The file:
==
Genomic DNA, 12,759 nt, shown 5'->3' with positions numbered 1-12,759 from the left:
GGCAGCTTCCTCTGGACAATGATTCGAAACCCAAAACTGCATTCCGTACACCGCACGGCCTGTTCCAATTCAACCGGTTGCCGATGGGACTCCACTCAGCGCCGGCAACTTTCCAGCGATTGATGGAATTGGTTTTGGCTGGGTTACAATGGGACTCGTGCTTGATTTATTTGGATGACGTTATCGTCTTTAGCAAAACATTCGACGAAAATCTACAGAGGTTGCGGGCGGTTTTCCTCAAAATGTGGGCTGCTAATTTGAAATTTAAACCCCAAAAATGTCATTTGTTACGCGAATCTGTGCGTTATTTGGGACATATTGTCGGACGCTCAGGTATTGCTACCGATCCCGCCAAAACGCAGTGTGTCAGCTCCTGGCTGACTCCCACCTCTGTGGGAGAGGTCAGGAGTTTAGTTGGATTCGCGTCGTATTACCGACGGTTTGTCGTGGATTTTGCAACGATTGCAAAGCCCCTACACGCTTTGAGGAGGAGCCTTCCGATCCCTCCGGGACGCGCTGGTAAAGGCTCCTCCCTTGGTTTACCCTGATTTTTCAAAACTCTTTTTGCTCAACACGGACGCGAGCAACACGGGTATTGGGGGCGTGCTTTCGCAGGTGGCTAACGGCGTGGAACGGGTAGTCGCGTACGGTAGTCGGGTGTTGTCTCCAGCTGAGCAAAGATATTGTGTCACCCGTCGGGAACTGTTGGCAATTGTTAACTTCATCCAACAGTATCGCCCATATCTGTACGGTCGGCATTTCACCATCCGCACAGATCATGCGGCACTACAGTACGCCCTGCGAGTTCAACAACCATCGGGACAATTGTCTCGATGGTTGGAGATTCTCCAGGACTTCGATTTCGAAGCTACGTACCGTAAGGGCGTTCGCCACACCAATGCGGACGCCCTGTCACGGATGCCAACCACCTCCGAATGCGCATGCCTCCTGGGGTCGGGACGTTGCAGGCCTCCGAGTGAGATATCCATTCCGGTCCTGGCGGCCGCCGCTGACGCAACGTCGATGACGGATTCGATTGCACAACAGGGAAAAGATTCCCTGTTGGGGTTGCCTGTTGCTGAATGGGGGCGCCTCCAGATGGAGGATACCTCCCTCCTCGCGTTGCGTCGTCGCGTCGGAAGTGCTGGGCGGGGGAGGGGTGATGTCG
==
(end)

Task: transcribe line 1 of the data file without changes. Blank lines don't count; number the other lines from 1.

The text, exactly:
Genomic DNA, 12,759 nt, shown 5'->3' with positions numbered 1-12,759 from the left: